2. A wavelength converter comprising an optical waveguide formed in a substrate and an acoustic transducer formed over said waveguide, an acoustic wave produced by said transducer producing a plurality of sequential, periodic sets of regions of differing non-linear optical susceptibility to at least partially quasi phase match an interaction between a first optical signal at a first optical frequency, a second optical signal at a second optical frequency, and a third optical signal at a third optical frequency, whereby said first optical signal acts as a pumping signal to convert said second optical signal to said third optical signal.
3. A wavelength converter comprising an optical waveguide formed in a substrate and having a plurality of sequential, periodic sets of regions of differing non-linear optical susceptibility to at least partially quasi phase match an interaction between a first optical signal at a first optical frequency, a second optical signal at a second optical frequency, and a third optical signal at a third optical frequency, said regions having differing respective crystalline structures, whereby said first optical signal acts as a pumping signal to convert said second optical signal to said third optical signal.
4. A wavelength converter as recited in claim 3, wherein a first one of said regions has an asymmetric crystalline structure and a second one of said regions is disordered.
5. A wavelength converter as recited in claim 3, wherein said regions have a common crystalline structure but aligned in different directions.
6. A wavelength converter comprising an optical waveguide formed in a substrate and having a plurality of sequential, periodic sets of regions of differing non-linear optical susceptibility to at least partially quasi phase match an interaction between a first optical signal at a first optical frequency, a second optical signal at a second optical frequency, and a third optical signal at a third optical frequency, said waveguide being formed of a semiconductor and comprising at least one quantum well, whereby said first optical signal acts as a pumping signal to convert said second optical signal to said third optical signal.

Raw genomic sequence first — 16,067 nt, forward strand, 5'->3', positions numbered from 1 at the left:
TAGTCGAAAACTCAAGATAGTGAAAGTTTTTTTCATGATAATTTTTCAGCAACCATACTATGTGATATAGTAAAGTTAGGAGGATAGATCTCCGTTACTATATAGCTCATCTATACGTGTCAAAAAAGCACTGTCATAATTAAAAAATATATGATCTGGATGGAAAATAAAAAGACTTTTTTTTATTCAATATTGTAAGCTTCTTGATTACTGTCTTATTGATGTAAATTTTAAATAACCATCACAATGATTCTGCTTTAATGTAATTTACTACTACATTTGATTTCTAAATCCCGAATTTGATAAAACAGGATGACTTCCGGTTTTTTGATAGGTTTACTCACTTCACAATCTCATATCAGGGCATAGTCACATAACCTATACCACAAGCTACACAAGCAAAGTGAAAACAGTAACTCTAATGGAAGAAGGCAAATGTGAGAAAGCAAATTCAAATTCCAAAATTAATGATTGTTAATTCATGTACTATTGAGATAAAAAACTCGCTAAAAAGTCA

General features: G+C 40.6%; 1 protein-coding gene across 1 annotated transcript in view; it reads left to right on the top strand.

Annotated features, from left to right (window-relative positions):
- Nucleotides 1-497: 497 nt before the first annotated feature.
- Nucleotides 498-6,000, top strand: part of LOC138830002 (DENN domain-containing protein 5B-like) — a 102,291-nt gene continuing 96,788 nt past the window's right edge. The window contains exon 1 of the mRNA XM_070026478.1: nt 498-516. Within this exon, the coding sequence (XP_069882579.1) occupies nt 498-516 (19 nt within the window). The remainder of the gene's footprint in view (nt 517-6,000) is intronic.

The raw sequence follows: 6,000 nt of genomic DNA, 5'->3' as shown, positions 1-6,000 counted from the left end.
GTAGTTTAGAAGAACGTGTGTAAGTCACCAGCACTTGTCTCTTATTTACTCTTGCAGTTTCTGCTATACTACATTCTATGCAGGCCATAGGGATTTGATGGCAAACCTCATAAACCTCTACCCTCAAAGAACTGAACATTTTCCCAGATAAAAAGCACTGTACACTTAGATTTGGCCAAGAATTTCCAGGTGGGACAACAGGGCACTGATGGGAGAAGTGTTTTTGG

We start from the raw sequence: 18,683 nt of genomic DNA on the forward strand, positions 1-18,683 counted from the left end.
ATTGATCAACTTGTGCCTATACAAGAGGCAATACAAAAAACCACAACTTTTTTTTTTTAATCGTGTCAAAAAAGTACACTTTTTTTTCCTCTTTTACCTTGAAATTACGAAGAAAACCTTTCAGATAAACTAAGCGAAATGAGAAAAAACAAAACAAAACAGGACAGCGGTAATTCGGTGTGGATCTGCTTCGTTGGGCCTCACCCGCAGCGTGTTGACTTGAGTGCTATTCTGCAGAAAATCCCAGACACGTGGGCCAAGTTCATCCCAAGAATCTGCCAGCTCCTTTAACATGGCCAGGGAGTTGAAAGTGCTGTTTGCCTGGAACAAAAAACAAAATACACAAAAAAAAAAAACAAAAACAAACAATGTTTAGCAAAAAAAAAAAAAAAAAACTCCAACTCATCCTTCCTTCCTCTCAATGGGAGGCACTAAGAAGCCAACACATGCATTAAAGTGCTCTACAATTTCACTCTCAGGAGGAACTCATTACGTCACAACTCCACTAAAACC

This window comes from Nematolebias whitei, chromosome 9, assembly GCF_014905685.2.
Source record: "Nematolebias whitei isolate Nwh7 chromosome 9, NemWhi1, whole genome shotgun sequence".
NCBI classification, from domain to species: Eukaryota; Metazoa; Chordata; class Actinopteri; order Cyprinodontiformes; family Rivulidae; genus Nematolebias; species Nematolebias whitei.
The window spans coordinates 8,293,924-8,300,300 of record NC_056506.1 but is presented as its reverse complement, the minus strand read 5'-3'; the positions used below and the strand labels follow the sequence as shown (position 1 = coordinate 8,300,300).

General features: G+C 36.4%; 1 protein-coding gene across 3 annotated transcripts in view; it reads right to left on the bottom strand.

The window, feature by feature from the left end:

7. A wavelength converter as recited in claim 6, at least some of said at least one quantum wells comprise a first quantum-well portion in compressive strain adjacent to a second quantum-well portion in tensile strain.
8. A wavelength converter as recited in claim 6, wherein said regions comprise alternating regions of said at least one quantum well and of a semiconductor not defined into a quantum-well structure.
9. A wavelength converter as recited in claim 6, wherein said waveguide comprises a plurality of passive quantum wells.
10. A wavelength converter as recited in claim 9, wherein said plurality of passive quantum wells are doped and wherein said waveguide further comprises an active layer comprising at least one quantum well and two cladding layers of opposite conductivity types sandwiching said plurality of passive quantum wells and said active layer.
11. A communications network, comprising:
- a first wavelength-division multiplexed network comprising multiple communication paths carrying a plurality of data signals impressed upon a plurality of optical carrier signals at respective first optical carrier frequencies;